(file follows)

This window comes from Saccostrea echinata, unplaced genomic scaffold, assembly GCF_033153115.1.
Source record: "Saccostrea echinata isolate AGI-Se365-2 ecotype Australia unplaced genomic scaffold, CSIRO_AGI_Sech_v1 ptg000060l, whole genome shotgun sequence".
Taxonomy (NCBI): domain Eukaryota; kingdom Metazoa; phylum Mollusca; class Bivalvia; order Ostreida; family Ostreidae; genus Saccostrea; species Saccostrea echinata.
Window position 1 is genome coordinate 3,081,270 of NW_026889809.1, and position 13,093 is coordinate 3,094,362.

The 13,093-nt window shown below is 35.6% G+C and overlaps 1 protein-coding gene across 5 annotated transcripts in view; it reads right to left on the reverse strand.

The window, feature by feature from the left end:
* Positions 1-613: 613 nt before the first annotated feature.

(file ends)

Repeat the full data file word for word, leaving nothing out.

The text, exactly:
This window comes from Saccostrea echinata, unplaced genomic scaffold, assembly GCF_033153115.1.
Source record: "Saccostrea echinata isolate AGI-Se365-2 ecotype Australia unplaced genomic scaffold, CSIRO_AGI_Sech_v1 ptg000060l, whole genome shotgun sequence".
Taxonomy (NCBI): domain Eukaryota; kingdom Metazoa; phylum Mollusca; class Bivalvia; order Ostreida; family Ostreidae; genus Saccostrea; species Saccostrea echinata.
Window position 1 is genome coordinate 3,081,270 of NW_026889809.1, and position 13,093 is coordinate 3,094,362.

The 13,093-nt window shown below is 35.6% G+C and overlaps 1 protein-coding gene across 5 annotated transcripts in view; it reads right to left on the reverse strand.

The window, feature by feature from the left end:
* Positions 1-613: 613 nt before the first annotated feature.